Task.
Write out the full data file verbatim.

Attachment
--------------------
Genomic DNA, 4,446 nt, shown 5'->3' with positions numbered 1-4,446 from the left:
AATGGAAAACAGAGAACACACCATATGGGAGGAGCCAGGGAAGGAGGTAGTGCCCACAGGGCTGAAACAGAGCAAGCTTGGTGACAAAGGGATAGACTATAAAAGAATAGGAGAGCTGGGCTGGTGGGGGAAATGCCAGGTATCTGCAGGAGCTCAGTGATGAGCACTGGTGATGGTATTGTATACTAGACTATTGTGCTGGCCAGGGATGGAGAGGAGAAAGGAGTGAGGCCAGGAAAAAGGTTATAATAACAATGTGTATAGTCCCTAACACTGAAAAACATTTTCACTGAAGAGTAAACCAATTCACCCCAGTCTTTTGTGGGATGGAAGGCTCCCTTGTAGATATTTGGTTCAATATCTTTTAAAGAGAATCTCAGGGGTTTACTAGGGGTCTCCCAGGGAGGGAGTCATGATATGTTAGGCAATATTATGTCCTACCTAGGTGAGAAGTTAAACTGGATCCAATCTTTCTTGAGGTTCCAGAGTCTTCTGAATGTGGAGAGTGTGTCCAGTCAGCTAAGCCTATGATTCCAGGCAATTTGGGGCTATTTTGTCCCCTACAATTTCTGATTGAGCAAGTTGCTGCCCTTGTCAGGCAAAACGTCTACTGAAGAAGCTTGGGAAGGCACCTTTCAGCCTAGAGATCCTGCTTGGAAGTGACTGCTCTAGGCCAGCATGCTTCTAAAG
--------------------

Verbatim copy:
Genomic DNA, 4,446 nt, shown 5'->3' with positions numbered 1-4,446 from the left:
AATGGAAAACAGAGAACACACCATATGGGAGGAGCCAGGGAAGGAGGTAGTGCCCACAGGGCTGAAACAGAGCAAGCTTGGTGACAAAGGGATAGACTATAAAAGAATAGGAGAGCTGGGCTGGTGGGGGAAATGCCAGGTATCTGCAGGAGCTCAGTGATGAGCACTGGTGATGGTATTGTATACTAGACTATTGTGCTGGCCAGGGATGGAGAGGAGAAAGGAGTGAGGCCAGGAAAAAGGTTATAATAACAATGTGTATAGTCCCTAACACTGAAAAACATTTTCACTGAAGAGTAAACCAATTCACCCCAGTCTTTTGTGGGATGGAAGGCTCCCTTGTAGATATTTGGTTCAATATCTTTTAAAGAGAATCTCAGGGGTTTACTAGGGGTCTCCCAGGGAGGGAGTCATGATATGTTAGGCAATATTATGTCCTACCTAGGTGAGAAGTTAAACTGGATCCAATCTTTCTTGAGGTTCCAGAGTCTTCTGAATGTGGAGAGTGTGTCCAGTCAGCTAAGCCTATGATTCCAGGCAATTTGGGGCTATTTTGTCCCCTACAATTTCTGATTGAGCAAGTTGCTGCCCTTGTCAGGCAAAACGTCTACTGAAGAAGCTTGGGAAGGCACCTTTCAGCCTAGAGATCCTGCTTGGAAGTGACTGCTCTAGGCCAGCATGCTTCTAAAG